“Well, listen, Shandon; it evidently follows from geographical facts, and from the study of isotherm lines, that the coldest point of the globe is not at the Pole itself; like the magnetic point, it deviates several degrees from the Pole. The calculations of Brewster, Bergham, and several other natural philosophers show us that in our hemisphere there are two cold Poles; one is situated in Asia at 79 degrees 30 minutes N. latitude, and by 120 degrees E. longitude, and the other in America at 78 degrees N. latitude, and 97 degrees W. longitude. It is with the latter that we have to do, and you see, Shandon, we have met with it at more than twelve degrees below the Pole. Well, why should not the Polar Sea be as equally disengaged from ice as the sixty-sixth parallel is in summer—that is to say, the south of Baffin’s Bay?”
“That’s what I call well pleaded,” replied Johnson. “Mr. Clawbonny speaks upon these matters like a professional man.”
“It appears very probable,” chimed in James Wall.
“All guess-work,” answered Shandon obstinately.
“Well, Shandon,” said Hatteras, “let us take into consideration either case; either the sea is free from ice or it is not so, and neither of these suppositions can hinder us from attaining the Pole. If the sea is free the Forward will take us there without trouble; if it is frozen we will attempt the adventure upon our sledges. This, you will allow, is not impracticable. When once our brig has attained the eighty-third degree we shall only have six hundred miles to traverse before reaching the Pole.”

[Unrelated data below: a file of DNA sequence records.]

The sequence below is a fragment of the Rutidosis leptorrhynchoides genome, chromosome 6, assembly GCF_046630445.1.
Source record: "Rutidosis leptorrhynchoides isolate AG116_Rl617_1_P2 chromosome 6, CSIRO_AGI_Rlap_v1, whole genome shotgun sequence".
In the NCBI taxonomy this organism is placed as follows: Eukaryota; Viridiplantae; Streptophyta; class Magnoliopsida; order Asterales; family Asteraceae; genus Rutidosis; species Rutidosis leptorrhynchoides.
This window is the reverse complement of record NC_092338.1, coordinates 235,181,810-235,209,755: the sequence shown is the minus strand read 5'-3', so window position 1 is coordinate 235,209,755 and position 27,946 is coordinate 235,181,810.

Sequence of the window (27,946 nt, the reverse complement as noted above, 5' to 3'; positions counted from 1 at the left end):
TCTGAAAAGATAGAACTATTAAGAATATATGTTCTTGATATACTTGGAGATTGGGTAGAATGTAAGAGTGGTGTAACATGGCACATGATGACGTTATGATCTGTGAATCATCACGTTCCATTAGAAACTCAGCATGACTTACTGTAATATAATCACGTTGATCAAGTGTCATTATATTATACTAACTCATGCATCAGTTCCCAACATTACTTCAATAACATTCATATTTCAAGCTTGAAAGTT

“And what are six hundred miles?” quickly answered the doctor, “when it is known that a Cossack, Alexis Markoff, went over the ice sea along the northern coast of the Russian Empire, in sledges drawn by dogs, for the space of eight hundred miles in twenty-four days?”
“Do you hear that, Shandon?” said Hatteras; “can’t Englishmen do as much as a Cossack?”
“Of course they can,” cried the impetuous doctor.
“Of course,” added the boatswain.
“Well, Shandon?” said the captain.
“I can only repeat what I said before, captain,” said Shandon—“I will obey.”
“Very good. And now,” continued Hatteras, “let us consider our present situation. We are caught by the ice, and it seems to me impossible, for this year at least, to get into Smith’s Strait. Well, here, then, this is what I propose.”
Hatteras laid open upon the table one of the excellent maps published in 1859 by the order of the Admiralty.